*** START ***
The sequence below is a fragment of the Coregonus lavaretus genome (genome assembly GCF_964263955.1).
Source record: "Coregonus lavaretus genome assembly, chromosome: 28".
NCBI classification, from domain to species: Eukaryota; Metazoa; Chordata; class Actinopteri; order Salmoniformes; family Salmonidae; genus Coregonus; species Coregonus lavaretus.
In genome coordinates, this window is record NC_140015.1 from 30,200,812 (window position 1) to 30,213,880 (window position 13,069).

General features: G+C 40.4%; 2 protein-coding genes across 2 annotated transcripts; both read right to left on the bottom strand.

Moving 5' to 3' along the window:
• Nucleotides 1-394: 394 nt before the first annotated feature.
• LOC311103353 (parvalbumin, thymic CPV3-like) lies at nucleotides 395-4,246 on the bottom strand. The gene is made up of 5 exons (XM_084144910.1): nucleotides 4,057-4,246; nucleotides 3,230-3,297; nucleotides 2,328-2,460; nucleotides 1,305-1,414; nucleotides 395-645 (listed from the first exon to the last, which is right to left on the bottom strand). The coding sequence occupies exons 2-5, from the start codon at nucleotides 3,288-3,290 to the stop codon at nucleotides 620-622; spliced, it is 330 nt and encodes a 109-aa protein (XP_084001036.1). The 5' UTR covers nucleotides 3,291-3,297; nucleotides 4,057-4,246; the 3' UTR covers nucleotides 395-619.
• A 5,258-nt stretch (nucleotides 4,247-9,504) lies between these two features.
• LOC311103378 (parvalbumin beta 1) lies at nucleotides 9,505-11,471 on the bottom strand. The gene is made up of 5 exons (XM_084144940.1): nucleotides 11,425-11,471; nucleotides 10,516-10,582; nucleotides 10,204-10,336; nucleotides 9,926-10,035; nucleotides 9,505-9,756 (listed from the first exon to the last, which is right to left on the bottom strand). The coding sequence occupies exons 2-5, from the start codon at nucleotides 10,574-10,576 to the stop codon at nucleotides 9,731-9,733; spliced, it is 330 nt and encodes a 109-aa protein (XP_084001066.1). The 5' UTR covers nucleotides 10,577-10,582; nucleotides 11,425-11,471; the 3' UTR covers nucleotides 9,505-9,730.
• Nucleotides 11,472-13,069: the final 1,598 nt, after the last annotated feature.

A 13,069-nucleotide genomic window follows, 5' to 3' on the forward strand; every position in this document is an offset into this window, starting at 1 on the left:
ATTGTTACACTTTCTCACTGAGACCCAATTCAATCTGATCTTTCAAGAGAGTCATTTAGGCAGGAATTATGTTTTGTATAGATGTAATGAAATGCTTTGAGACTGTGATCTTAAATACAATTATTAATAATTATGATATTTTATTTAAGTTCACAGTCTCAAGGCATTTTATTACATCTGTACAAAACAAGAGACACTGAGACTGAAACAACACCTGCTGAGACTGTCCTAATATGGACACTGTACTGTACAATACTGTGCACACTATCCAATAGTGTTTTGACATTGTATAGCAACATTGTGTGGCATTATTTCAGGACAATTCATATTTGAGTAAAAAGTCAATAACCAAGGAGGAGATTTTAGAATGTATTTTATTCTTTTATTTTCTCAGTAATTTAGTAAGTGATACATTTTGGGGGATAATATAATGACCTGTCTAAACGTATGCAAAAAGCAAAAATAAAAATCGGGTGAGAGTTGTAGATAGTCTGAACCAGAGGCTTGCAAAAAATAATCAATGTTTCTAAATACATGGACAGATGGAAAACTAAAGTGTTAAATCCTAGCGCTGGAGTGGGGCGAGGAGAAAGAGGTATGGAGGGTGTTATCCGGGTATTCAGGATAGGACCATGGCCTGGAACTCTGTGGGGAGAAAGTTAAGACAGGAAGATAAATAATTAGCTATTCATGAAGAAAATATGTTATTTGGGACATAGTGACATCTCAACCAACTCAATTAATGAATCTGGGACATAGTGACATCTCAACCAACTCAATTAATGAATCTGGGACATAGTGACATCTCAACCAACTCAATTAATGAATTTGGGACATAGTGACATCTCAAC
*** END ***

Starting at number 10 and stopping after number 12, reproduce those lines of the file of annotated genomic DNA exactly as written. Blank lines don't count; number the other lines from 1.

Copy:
• LOC311103378 (parvalbumin beta 1) lies at nucleotides 9,505-11,471 on the bottom strand. The gene is made up of 5 exons (XM_084144940.1): nucleotides 11,425-11,471; nucleotides 10,516-10,582; nucleotides 10,204-10,336; nucleotides 9,926-10,035; nucleotides 9,505-9,756 (listed from the first exon to the last, which is right to left on the bottom strand). The coding sequence occupies exons 2-5, from the start codon at nucleotides 10,574-10,576 to the stop codon at nucleotides 9,731-9,733; spliced, it is 330 nt and encodes a 109-aa protein (XP_084001066.1). The 5' UTR covers nucleotides 10,577-10,582; nucleotides 11,425-11,471; the 3' UTR covers nucleotides 9,505-9,730.
• Nucleotides 11,472-13,069: the final 1,598 nt, after the last annotated feature.

A 13,069-nucleotide genomic window follows, 5' to 3' on the forward strand; every position in this document is an offset into this window, starting at 1 on the left: